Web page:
By Erik Luna
Russian playwright Anton Chekhov may not have thought much of his two farcical one-act plays “The Proposal,” and “The Bear,” going as far as calling them worthless, yet after 126 years they still offer a glimpse into the foolishness that is life.
Director Matthew Floyd Miller’s adaptation “The Chekhov Vaudevilles!… Featuring The Proposal and The Bear!,” for East Los Angeles College’s Theatre Arts Department certainly brought the absurdity to hilarious results last Friday in the P2-101 Upstairs Theatre.
The show starts as Ivan Vasilievich Lomov nervously walks to a door rethinking his decision to knock on it. The well-dressed Ivan clutches on to some flowers as Katarina Stepanovna Chubukova greets him at the door.
Ivan frantically explains his reason for the visit. He wishes to marry her daughter Natalya.
A thrilled Katarina wanders off to find the young Natalya and what happens next can only be described as a rollercoaster ride of emotions. And heart murmurs.
After 30 or so minutes and a quick set change, “The Bear,” begins. An old house servant named Luka makes his way around the drawing room.
The lady of the house Yelena Ivanovna Popova makes her way into the room in distress. Her husband has died. Luka, not wanting to see Popova this way, tries his best to get her to continue her life, but fails.
Shortly after, a loud yell bellows from behind the scenes and a furious Grigory Stepanovich Smirnov stomps his way into the room. He demands money that was owed to him by the departed and does not receive any.
The man drifts away into a fit of fury throughout the play, which produces exciting and surprising results.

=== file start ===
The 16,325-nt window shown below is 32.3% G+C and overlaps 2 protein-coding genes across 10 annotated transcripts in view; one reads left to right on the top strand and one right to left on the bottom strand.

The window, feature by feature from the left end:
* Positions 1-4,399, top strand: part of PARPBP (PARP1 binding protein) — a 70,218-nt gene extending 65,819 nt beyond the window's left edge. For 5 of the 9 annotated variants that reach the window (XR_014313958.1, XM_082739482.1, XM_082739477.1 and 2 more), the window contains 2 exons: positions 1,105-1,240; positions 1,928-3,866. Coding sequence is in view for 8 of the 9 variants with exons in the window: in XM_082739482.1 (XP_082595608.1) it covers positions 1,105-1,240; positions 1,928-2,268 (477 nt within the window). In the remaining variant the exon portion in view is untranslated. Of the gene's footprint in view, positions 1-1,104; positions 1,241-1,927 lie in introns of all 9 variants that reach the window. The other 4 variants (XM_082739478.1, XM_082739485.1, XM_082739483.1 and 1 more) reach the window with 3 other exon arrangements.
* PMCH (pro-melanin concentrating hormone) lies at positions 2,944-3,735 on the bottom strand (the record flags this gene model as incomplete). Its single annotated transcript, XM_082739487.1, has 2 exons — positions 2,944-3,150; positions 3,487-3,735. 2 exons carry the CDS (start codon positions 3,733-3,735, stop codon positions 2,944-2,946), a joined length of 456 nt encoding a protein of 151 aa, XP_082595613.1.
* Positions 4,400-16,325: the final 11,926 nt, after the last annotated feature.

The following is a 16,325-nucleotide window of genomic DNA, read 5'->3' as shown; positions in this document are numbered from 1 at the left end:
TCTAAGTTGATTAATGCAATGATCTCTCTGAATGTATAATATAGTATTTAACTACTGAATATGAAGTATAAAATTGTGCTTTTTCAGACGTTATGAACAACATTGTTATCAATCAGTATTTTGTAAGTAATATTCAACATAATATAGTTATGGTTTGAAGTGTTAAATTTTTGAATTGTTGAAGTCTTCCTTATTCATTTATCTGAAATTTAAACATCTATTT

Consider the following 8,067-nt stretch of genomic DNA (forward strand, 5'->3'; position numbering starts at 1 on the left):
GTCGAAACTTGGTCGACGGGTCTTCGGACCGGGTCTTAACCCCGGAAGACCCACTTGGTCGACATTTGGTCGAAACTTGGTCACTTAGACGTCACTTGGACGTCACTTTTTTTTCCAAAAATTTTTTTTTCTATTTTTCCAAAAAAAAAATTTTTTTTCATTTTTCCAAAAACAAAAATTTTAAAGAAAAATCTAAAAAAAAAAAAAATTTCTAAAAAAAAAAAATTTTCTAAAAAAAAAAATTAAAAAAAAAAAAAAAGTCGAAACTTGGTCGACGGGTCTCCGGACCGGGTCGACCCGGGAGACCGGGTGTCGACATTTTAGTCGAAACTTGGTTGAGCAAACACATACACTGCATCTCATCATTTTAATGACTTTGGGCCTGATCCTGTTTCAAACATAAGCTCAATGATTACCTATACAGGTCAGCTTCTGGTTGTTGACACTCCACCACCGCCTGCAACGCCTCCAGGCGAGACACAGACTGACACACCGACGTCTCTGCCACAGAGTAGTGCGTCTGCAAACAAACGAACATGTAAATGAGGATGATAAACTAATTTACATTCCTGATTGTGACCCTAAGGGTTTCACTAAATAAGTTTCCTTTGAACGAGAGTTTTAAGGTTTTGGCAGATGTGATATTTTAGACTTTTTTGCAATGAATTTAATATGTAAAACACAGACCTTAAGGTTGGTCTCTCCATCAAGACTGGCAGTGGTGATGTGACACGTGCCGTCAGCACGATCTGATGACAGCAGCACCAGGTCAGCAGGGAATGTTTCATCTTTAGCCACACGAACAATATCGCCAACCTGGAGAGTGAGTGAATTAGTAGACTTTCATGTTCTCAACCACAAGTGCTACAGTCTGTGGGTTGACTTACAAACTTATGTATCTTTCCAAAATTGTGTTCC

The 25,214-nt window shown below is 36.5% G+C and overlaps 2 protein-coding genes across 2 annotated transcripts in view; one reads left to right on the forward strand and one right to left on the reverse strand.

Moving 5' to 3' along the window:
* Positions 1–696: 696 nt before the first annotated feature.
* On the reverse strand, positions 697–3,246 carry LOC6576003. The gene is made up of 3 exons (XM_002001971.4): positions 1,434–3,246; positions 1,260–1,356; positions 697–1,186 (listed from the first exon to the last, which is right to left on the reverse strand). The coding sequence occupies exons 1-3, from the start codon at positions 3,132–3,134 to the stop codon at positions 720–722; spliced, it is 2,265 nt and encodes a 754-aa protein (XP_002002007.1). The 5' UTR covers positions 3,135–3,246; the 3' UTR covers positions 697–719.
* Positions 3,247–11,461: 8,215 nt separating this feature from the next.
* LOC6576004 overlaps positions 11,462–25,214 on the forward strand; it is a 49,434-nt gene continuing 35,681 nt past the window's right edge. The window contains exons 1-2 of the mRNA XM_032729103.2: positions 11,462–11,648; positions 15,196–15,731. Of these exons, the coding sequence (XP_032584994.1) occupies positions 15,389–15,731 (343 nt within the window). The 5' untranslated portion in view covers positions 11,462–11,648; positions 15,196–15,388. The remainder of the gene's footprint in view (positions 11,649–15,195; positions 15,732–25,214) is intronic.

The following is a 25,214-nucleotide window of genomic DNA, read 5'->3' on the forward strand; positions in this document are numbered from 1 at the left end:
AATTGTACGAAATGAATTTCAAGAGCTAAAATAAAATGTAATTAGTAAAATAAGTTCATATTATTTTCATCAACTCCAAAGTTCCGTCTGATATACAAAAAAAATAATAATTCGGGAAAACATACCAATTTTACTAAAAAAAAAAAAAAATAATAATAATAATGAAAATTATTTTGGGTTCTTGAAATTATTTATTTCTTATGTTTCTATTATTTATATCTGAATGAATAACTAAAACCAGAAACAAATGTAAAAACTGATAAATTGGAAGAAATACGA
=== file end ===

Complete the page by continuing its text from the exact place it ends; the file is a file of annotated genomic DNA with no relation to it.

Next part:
Truly, what isn’t there to love about this show?
The stage design is remarkable as the crew works the small theater space wonderfully. Eye-catching paintings fill the backdrop, yet don’t overpower the actors.
The acting is side-splitting. Both the dialogue and the physical aspect that is a staple in vaudevilles.
An amusing aspect of both plays is how the actors break the fourth wall by speaking to the audience. It’s exceptionally well in breaking tension in a scene.
If there is a shining star throughout the production, it would have to be Lucy Celoni’s performance as the house servant Luka in “The Bear.” Celoni’s interaction with both Gabriela Maldonado’s Yelena and Peter Mendoza’s Grigory definitely garnered the most laughs.
Everything Celoni did for her part was brilliant: from her shuffle of a walk, her comical facial expressions, her frail frog-stuck-in-her-throat voice, to her witty banter with both of her castmates. It was all impeccable, especially the make-up that is used to transform her into the old delicate Luka.
Joe Robert Mejia, who plays the frantic Ivan in “The Proposal,” gives a wonderful performance embracing the physical, almost slapstick, humor by flailing himself all over the stage.
Kathryn Ventress and Polina Matveeva portray their roles as mother and daughter with intensity and hilarity. Matveeva, a native Russian, throws herself on the floor multiple times and breaks into a childlike fit, while Ventress shrieks towards Mejia’s character with surprising dramatic anger.
As for “The Bear,” Maldonado and Mendoza bring a palpable chemistry to their respective roles.
Mendoza brings physical humor to his role, while Maldonado enchants with her words and expressions.
In one of the most dramatic scenes between the two actors, a prop Smith and Wesson revolver broke on Maldonado, yet she quickly fixed it and stopped herself from breaking character.
As great as both plays are, they wouldn’t be as great if it weren’t for the music of The Chekhovians being played live: Peter Beburth on accordion, David Ybarra on guitar, Martin Lemus on Violin and Miguel Angel Delgado on guitar.
Beburth’s skillful accordion playing filled the hallways of the P2 building even before the show began, with the help of Delgado on the guitar. It not only entertained, but helped set the mood for the evening.
Delgado, along with Marissa Ruiz, will take over the roles of Ivan and Yelena for the second time this Sunday.
Chekhov may not have thought much of his plays, but the attendees sure did as they laughed at the troubles they themselves encounter in real life.
“The Chekhov Vaudevilles!… Featuring The Proposal and The Bear!,” which lasts a mere hour, closes this Sunday after a 2 p.m. matinee. Friday and Saturday’s shows begin at 8 p.m. and tickets are $10 at the door, $7 with Associated Student Union membership.